Induced IL-10 splice altering approach to antiviral drug discovery.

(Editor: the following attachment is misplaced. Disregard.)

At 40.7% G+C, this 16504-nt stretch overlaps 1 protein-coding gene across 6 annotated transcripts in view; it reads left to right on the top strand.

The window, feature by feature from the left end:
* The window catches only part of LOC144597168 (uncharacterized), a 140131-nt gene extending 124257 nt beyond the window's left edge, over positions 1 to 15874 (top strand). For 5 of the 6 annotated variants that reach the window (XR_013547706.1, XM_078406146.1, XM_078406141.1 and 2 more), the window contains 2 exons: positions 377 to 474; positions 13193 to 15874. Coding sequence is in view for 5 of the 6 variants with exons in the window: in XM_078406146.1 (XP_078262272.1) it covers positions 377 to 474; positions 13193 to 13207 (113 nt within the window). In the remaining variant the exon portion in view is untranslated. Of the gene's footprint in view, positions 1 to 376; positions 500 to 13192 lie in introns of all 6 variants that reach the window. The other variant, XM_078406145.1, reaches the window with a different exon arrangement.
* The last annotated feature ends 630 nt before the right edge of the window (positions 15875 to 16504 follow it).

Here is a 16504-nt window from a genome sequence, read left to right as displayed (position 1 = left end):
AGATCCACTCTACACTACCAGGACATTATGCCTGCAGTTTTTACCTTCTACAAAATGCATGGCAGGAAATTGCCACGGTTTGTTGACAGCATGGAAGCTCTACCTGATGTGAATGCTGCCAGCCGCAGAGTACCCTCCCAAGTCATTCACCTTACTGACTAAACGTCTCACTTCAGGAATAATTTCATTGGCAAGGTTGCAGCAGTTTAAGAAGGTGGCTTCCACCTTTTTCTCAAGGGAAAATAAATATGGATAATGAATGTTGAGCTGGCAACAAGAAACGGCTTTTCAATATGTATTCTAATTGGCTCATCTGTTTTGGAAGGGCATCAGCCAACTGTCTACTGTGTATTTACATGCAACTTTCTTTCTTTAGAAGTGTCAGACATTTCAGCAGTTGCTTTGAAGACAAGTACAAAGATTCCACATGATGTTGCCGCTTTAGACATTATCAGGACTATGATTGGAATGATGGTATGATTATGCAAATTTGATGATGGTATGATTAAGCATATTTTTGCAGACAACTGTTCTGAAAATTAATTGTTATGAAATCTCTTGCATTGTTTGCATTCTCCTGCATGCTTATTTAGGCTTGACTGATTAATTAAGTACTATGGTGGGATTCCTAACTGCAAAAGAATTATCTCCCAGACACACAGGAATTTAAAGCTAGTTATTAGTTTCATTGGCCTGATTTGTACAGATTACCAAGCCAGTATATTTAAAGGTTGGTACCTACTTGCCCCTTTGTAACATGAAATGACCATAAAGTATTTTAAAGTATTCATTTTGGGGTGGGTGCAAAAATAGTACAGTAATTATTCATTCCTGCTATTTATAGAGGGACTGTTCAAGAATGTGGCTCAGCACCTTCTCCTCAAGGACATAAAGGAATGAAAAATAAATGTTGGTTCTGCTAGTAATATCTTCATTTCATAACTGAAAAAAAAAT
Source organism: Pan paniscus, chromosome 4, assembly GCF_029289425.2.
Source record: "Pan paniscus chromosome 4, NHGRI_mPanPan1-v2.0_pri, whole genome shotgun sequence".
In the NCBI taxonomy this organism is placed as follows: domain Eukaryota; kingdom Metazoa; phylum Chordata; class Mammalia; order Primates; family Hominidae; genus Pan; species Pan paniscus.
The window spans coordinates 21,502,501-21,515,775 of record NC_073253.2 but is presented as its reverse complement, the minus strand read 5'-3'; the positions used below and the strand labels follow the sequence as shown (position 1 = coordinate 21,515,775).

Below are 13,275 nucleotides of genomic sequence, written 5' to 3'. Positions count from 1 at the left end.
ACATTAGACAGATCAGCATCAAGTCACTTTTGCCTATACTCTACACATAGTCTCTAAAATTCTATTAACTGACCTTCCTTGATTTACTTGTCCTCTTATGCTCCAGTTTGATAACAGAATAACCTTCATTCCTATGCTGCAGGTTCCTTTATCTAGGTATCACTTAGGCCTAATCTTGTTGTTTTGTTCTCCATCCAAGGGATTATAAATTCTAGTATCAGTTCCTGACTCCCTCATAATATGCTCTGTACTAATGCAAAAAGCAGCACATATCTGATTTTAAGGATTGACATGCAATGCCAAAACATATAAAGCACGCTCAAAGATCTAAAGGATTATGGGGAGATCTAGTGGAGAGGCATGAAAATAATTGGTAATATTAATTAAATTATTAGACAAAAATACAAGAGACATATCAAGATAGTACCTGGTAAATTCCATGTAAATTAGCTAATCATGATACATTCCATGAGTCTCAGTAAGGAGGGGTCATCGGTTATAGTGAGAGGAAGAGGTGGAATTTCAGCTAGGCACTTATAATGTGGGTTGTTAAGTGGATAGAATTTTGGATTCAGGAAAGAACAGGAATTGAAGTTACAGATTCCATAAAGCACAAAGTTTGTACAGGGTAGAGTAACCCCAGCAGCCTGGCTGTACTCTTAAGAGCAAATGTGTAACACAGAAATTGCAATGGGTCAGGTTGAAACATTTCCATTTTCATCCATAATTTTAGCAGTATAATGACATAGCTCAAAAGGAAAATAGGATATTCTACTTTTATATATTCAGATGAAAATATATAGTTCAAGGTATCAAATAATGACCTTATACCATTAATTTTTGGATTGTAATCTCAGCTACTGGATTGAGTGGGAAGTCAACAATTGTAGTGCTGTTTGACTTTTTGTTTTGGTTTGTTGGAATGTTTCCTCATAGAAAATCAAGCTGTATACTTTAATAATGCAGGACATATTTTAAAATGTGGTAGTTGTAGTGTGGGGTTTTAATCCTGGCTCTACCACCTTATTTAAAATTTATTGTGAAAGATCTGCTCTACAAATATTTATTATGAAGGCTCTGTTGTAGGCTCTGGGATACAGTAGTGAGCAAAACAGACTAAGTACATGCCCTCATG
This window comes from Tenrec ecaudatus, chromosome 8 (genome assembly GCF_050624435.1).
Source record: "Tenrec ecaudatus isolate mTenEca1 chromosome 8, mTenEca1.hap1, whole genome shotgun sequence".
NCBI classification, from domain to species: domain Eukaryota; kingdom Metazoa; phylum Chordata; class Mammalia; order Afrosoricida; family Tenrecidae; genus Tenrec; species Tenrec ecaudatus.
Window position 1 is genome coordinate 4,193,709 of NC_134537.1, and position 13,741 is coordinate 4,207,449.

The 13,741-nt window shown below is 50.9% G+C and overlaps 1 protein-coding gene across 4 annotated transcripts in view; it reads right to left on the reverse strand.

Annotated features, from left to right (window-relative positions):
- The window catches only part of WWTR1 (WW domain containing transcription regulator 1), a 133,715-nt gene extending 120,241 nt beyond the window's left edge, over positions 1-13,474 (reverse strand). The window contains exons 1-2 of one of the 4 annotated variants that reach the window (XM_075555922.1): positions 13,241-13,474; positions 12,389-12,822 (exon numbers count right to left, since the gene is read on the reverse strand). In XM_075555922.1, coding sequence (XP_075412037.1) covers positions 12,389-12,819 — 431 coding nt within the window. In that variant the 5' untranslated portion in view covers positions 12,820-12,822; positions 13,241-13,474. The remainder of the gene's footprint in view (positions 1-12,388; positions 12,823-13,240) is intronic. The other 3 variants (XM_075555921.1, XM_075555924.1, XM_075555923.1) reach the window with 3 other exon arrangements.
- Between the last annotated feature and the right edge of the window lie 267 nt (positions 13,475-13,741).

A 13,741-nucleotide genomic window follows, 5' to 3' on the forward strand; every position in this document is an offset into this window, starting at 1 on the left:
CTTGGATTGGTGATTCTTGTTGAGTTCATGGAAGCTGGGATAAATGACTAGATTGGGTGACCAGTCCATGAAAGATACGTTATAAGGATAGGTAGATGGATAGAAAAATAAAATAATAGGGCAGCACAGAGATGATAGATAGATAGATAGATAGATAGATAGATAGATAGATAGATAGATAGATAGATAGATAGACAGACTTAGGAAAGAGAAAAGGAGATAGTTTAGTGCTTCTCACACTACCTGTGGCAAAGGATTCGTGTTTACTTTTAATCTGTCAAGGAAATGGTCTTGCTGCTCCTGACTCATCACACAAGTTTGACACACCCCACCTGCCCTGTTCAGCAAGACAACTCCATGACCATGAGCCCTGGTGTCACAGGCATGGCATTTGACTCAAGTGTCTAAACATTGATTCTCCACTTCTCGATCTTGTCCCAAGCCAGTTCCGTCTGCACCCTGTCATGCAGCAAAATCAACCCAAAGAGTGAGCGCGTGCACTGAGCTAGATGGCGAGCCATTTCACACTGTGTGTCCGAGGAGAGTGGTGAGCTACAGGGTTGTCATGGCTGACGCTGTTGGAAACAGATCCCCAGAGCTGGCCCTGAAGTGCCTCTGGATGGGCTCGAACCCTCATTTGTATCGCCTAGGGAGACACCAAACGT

Ebola virus causes an acute hemorrhagic fever lethal in primates and rodents. The contribution of host immune factors to pathogenesis has yet to be determined and may reveal efficacious targets for potential treatment. In this study, we show that the interleukin (IL)-10 signaling pathway modulates Ebola pathogenesis. IL-10(-/-) mice and wild-type mice receiving antisense targeting IL-10 signaling via disrupting expression through aberrant splice altering were resistant to ebola virus infection. IL-10(-/-) mice exhibited reduced viral titers, pathology, and levels of IL-2, IL-6, keratinocyte-derived chemokine (KC), and macrophage inflammatory protein-1 α and increased interferon (IFN)-γ relative to infected wild-type mice. Furthermore, antibody depletion studies in IL-10(-/-) mice suggest a requirement for natural killer cells and IFN-γ for protection. Together, these data demonstrate that resistance to ebola infection is regulated by IL-10 and can be targeted in a prophylactic manner to protect against lethal hemorrhagic virus challenge.
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